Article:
We don’t get to decide, but it’s an interesting question to ponder.

And it gave me an excuse to post the robust head of cabbage I photographed at the North Carolina State Fair.

So fess up!

What’s your pick?

Uterus or cabbage patch?

Multiple Babies In Cabbage Patch, Giant Cabbages 1904

Love this vintage postcard of cabbage patch babies!


Rescuing the Jaws of Life: TMJD and Karate

Whitney and Mouthguard

A post by architect and writer Whitney Morrill:

As we age, does life bring a greater amount of stress, or do we just get lamer at managing it?

I pondered this question with my dentist’s hands in my mouth.

He was fitting me for a mouth guard because at age forty-three, I started clenching my jaw at night.

My teeth were holding up okay, but I was waking at 2 AM with terrible ear pain, akin to the ruptured eardrums of childhood. I resorted to (barely) sleeping upright at night, and wearing a Boppy nursing pillow around my neck to keep pressure off of my ears.

However sexy this get-up, it wasn’t sustainable.

I scheduled an appointment with my dentist, who determined I had Temporomandibular Joint Disorder (TMJD). In other words, I was experiencing pain and inflammation in the joint that allows the jaw to rotate and slide.

The involuntary jaw clenching that led to my TMJD was in turn caused by stress. As a residential architect in a housing-driven recession, I’ve had my share of worry in recent years.

Add on motherhood, and a husband with a start-up company, and you have a jaw ripe for clenching.

Whereas some people overeat as a way of coping with uncertainty, my jaw just thought it was overeating. Night after night while I slept, it ground away on….what?

A phantom side of beef?

An illusory log of taffy?

In the mornings at breakfast, my jaw would audibly click out of alignment, sending a groan and shudder around the table.

Fortunately, TMJD isn’t the worst condition to have because it’s treatable. The mouth guard my dentist designed separates my upper and lower dentitions, like a shock absorber. So I’m gratefully pain-free.

The bigger challenge is reducing the stress that causes TMJD in the first place.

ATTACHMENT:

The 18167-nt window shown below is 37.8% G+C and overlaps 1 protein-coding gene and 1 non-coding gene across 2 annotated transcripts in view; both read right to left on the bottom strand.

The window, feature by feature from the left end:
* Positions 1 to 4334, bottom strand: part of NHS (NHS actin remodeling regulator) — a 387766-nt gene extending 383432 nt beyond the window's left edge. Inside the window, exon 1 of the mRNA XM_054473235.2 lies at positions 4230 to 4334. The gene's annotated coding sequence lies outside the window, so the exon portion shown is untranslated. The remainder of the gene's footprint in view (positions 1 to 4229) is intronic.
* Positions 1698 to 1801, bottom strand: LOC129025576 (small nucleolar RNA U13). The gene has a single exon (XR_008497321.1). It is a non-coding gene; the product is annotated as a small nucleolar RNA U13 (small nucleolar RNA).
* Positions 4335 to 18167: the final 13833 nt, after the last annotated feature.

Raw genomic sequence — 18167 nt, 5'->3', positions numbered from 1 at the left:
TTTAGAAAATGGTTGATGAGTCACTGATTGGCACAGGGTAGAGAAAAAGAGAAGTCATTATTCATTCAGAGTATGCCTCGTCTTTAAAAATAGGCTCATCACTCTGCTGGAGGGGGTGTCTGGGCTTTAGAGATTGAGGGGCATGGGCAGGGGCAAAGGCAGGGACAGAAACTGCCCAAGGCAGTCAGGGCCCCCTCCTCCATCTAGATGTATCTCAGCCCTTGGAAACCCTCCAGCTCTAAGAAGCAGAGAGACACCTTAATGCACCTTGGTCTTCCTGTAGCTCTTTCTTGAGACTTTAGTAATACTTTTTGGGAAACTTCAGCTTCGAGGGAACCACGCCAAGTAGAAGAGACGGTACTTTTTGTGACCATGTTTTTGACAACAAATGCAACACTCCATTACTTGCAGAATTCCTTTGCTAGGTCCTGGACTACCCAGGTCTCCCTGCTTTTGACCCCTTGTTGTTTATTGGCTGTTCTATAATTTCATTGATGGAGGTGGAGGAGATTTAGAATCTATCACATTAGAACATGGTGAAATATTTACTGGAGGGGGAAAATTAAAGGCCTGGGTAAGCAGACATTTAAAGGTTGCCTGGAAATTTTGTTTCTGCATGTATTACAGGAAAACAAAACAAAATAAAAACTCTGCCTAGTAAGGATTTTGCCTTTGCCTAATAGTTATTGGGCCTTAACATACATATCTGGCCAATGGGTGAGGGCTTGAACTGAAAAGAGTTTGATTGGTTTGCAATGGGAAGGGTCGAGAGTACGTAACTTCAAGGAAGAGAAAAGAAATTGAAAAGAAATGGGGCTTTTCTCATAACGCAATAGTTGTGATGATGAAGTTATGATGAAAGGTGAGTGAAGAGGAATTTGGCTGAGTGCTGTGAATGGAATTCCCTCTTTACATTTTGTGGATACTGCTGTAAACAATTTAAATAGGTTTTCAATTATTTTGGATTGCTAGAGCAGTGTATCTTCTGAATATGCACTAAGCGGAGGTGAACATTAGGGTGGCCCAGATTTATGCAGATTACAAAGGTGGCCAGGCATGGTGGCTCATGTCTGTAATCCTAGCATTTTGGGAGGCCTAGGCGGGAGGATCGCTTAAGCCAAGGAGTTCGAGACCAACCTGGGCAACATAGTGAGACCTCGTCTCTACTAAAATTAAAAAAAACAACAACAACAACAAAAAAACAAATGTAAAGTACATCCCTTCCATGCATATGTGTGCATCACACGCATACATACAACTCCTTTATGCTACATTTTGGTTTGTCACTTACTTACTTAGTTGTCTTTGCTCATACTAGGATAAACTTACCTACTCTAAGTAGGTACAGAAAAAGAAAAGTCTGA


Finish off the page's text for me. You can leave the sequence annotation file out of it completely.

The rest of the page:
After some trial and error, I’ve found that for me, the answer lies with a different kind of mouth guard: the kind you wear when you fight in a ring.

Have you ever seen posters of Bruce Lee and thought, “That is so me.”

Neither had I, until a) my second grade daughter was bullied in school (grind, grind), and b) my family enrolled in martial arts classes to learn self-defense.

We opted for karate, since both my husband and I have lived in Japan. The word “karate” translates to “empty hand,” but if I were the inventor of Japanese, I’d give it the meaning, “fight men; clench less.”

As part of my training, I joined an adult sparring class that pits me, the lone female, against a room full of big men.

I kick. I punch. I blitz. I lose nearly every match I fight. But I keep my teeth, and leave with enough endorphins to ensure a night of idle jaws.

The beauty of sparring is that it’s a socially acceptable way to wail on people. Or more broadly, to wail on life. It’s a chance to see measurable progress for effort applied, and to experience something linear when family and work circumstances zig and zag unpredictably.

Do I confuse my two mouth guards?


Usually not, but I confess that I regularly misplace both of them around the house. As I dig through my belongings searching for the silicone crescents, I imagine one day taking them on an old-time Grand Tour.

Oh look, there they are in front of the Roman Forum.

And my, don’t they look dapper next to Chartres Cathedral!

A little far-fetched? Maybe.

But chew on this: I won’t leave home without them.

WWM head shot

Whitney Woollerton Morrill, a.k.a .The Coconut Girl, is an architect, writer, and mother of two. She designs and writes for families with children. Her interest in supporting new mothers leads to wack creative offerings, such as music videos, and shopping channel spoofs. Find her at and

The Mouth Guards:  Karate  mouth guard is on the left; nighttime mouth guard is on the right.